How to be a modern dad!

“What a shame!” was the reaction of a male client of my former company when I told him, that the person he was looking for was away on a paternity leave. I was so shocked and unprepared for this that I became speechless. The paternity leave was only for two weeks, but I think replying “he’s on holidays for two weeks” would have been a lot more acceptable for this particular client. Not an unusual example – it’s a reality many are still faced with today.

Being a modern father is not easy and can be confusing. In the past, the role of the father used to be obvious: the man was the head of the family, had to take decisions for the well-being of the family and was the main provider. He was expected to work outside the home and earn money to be able to provide for the family’s physiological and safety needs, while the woman was the one in charge of the house and the children.

Nowadays in our modern societies, not only men can provide for their families: many women work full time and earn enough to ensure their family needs. The allocation of roles is not clear, as the line between the role of the mother and the father is now a blurred one. In many parts of the world, the mother is often still responsible and involved in taking care of the children and house, but she is also expected to contribute to the family’s means.

Where does that leave the father then?

We often talk – rightfully! – about the discriminatory place of the women in our society, when they are still not yet the equal of men in many areas. However, we talk less about what this new allocation of roles does to the men. Redefining the role of the women in our society to be more on equal grounds is fundamental and women should continue to claim for equal rights in every aspects of their life, but it also means rethinking the role of the men, especially in the family.

If one parent spends a lot of time outside the home circle for work purposes, then somebody else has to fullfill the previous responsibilities and tasks that still need to be done at home. Luckily, in most cases, children have two parents! And this is where the father can claim back some responsibilities and redefine his role at home.

Easier said than done. It is not a simple task! Why?

  • Because most of the time, fathers continue to work as if they were still the only provider. The reasons could be that they can’t see themselves doing something else and/or they don’t really know what to do at home (because nobody truly taught them)

  • Because of our society: a man staying at home to take care of the kids and the house, even part time, would not be recognized as a strong, interesting man.

  • Because even when the father wants to be more involved in the children’s education and life at home, he’s often stopped or slowed down by the mother who cannot let go and thinks she can do all better than him!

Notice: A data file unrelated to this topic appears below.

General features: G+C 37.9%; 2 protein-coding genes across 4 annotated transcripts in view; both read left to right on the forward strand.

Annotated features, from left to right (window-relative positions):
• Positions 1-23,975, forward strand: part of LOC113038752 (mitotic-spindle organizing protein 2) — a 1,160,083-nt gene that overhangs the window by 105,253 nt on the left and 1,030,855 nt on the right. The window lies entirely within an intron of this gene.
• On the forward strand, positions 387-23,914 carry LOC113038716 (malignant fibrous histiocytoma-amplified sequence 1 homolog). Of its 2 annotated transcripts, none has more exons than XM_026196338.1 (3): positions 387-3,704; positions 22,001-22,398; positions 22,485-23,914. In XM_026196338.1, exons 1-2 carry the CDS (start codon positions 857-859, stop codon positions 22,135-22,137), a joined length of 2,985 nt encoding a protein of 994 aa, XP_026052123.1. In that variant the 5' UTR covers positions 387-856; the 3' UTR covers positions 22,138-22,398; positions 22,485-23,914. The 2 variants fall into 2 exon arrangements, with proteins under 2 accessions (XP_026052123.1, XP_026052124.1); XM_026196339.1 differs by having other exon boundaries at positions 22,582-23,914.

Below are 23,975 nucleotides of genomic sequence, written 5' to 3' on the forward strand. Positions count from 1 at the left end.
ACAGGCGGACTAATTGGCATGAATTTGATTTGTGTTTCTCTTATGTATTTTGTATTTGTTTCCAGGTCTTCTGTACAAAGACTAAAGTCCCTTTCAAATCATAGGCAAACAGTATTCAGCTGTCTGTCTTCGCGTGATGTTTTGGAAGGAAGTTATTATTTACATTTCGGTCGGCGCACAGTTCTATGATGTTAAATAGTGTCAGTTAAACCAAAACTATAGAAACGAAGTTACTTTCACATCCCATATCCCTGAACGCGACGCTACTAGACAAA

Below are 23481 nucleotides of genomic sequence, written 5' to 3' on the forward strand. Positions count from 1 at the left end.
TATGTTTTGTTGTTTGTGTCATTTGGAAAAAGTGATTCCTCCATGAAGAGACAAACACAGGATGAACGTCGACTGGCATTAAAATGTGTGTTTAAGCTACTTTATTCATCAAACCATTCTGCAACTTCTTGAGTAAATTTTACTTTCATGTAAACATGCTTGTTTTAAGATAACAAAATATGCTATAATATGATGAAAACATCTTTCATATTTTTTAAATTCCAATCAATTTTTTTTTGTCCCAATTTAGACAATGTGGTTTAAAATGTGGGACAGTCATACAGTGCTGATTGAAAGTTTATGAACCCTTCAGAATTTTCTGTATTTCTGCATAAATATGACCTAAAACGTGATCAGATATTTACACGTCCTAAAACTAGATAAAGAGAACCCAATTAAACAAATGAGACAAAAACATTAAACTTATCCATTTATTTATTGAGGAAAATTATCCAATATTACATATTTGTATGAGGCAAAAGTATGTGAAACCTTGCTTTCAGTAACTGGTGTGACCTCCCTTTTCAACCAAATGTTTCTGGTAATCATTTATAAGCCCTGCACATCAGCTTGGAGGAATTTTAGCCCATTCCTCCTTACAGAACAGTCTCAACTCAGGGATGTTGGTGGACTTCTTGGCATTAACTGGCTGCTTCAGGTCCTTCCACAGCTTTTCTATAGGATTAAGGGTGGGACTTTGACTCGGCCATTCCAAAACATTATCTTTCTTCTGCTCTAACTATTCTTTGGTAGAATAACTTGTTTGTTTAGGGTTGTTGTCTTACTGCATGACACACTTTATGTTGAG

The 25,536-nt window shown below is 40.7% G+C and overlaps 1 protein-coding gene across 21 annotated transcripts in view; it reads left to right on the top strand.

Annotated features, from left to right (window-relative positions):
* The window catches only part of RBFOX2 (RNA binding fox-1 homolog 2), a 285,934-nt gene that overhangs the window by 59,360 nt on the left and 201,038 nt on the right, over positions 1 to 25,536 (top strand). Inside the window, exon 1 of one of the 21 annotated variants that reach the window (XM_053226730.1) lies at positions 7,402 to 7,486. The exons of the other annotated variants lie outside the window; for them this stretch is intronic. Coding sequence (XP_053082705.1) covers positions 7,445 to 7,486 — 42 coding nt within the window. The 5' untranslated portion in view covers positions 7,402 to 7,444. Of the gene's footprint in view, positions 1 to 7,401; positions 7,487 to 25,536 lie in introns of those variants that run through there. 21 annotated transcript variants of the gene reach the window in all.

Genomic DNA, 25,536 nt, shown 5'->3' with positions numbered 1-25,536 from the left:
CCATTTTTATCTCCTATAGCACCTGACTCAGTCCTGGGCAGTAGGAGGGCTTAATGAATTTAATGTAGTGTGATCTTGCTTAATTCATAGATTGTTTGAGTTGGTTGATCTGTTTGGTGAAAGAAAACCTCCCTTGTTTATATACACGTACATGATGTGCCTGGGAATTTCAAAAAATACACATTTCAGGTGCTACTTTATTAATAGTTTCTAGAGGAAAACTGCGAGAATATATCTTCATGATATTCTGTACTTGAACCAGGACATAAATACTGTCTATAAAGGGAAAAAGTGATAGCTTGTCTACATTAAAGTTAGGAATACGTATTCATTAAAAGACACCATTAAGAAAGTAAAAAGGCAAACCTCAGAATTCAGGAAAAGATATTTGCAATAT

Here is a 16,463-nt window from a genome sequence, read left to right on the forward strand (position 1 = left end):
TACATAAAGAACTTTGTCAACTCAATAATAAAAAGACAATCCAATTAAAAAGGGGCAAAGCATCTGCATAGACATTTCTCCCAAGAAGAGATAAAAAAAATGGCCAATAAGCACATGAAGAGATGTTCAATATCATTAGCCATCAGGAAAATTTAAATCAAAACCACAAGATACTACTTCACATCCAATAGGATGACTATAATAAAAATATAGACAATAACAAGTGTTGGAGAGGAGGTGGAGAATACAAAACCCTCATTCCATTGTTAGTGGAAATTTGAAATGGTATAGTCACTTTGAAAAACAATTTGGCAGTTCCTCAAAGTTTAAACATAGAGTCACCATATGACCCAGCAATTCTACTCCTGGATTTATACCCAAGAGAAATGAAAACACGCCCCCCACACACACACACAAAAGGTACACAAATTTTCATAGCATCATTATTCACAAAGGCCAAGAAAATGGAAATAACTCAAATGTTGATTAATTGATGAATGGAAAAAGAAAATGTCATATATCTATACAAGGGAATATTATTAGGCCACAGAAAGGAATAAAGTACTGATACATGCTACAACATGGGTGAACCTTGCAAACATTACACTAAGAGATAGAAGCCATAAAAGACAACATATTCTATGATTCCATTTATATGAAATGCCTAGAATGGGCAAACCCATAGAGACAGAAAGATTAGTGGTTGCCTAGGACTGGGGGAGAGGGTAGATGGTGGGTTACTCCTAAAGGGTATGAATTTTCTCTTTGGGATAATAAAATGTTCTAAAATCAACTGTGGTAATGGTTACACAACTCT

And this is precisely why it is difficult to be a parent (a mother or a father) nowadays.

The pressure is on for women to feel that they accomplish in all areas of their lives, as a wife, a mother, working woman – “wonder woman” in one word, and makes it impossible to excel in every position. This result in women often feeling that they are not good enough.

On the other side, the father doesn’t have the recognition of the society and sometimes of his partner as well, to fulfill more responsibilities at home that the mother once bared solely on her shoulders.

In the end, everybody pays the price of this situation, the first ones being the children.

To improve the situation, if we want as women to be more involved in the working life outside the family, we have to accept to let go part of our previous territory at home (taking decisions for the house and children), and men need to accept that being more involved at home is not a downgrade of their position.

Of course, this will take time to achieve, where each family can find a balance that is just right for all the family members (and might be different from the family next door).

How can we do that?

  • By helping our boys to be more in connection with themselves and their emotions, without being ashamed of what they feel or who they are

  • By helping our girls not to feel inadequate to be strong-minded and decide for themselves,

  • By showing to boys and girls that no task or responsibility are gender specific but we should work as a team in a family and be grateful when somebody accomplish a task.

  • By helping our boys and girls to recognize what is right for them so they can find the best balance without feeling judged for their choices, being taking care of children and home, having professional carriers, or a bit of both,

  • By being more compassionate towards all parents who are doing their best no matter how difficult is the environment and the pressure of the society.


We are in a transition phase that requires non-judgmental open-minds to make life for every women, men and children more fulfilled and enjoyable, so everybody can thrive!


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